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At Valley Invicta Primary School at Aylesford, Religious Education enables our children to ask and answer challenging questions about meaning and purpose in life, beliefs about God, ultimate reality, issues of right and wrong and what it means to be human. They will gain and deploy the skills needed to understand, interpret and evaluate texts, sources of wisdom and authority and other evidence and learn to articulate clearly and coherently their personal beliefs, ideas, values and experiences while respecting the right of others to differ.
We provide our children with opportunities for them to learn about and from religions and world views in local, national and global contexts, to discover, explore and consider different answers to these questions. They will be equipped with systematic knowledge and understanding of a range of religions and world views, enabling them to develop their ideas, values and identities. Our children are encouraged to develop an aptitude for dialogue so that they can participate positively in our society, with its diverse religions and world views.
Curriculum Intent, Implementation and Impact
To build a curriculum subject which develops learning and results in the acquisition of knowledge.
To design a curriculum subject with appropriate subject knowledge, skills and understanding as set out in the Kent Syllabus so that children can reach and exceed their potential to learn more, understand more and remember more.
To build a curriculum subject which ensures children recognise and celebrate cultural diversity.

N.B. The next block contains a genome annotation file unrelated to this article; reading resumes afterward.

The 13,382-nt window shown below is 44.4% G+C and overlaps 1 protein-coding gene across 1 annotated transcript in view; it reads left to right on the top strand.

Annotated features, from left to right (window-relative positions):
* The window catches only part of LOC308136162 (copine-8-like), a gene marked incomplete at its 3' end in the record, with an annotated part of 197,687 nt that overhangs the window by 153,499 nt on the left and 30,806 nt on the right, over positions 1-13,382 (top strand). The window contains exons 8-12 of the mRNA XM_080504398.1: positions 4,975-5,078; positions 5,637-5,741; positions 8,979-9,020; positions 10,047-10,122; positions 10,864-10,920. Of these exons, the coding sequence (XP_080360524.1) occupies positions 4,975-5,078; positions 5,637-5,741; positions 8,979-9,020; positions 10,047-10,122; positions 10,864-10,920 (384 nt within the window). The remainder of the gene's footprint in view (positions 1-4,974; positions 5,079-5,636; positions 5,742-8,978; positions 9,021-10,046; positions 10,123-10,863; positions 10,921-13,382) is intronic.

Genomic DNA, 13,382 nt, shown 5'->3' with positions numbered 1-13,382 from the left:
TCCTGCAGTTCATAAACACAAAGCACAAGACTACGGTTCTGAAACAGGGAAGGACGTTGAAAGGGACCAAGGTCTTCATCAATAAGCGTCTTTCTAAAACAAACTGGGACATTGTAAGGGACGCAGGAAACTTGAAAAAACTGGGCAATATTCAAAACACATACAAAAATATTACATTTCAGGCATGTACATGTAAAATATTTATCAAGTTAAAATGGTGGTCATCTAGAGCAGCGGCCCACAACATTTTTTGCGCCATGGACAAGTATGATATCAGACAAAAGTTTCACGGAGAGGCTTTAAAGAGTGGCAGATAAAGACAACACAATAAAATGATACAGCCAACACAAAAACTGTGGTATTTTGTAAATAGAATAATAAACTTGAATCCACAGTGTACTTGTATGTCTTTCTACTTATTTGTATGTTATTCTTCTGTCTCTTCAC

To design a curriculum subject which results in children understanding what it means to be a British Citizen or, someone from another country who lives in Britain. To develop an awareness and tolerance of living in a multi-cultural society and being mutually respectful towards the beliefs of others.
During each Key Stage pupils are taught knowledge, skills and understanding through learning about Christians, Muslims, Hindus, Jewish and Humanist people through three key questions: Believing, Expressing and Living.
Each unit of work identifies prior learning and shows how this is built upon.
RE is taught in a block unit within a term to allow suitable links to be made to specific religious festivals taking place.
Children gain a deeper understanding of the religion studied through the use of high-quality resources/artefacts.
Children will make at least good progress from their last point of statutory assessment.
This will be measured by the:
Progress from a child’s starting point or from the last point of statutory assessment.
Children demonstrate a positive attitude towards people of any religion and show an understanding of cultural beliefs different to their own. They demonstrate respectful behaviour to all and this is transferable outside of school in the wider community and beyond.
- Children learn about important people from the past and the present who have been or are positive role models and who are of a different race or religion.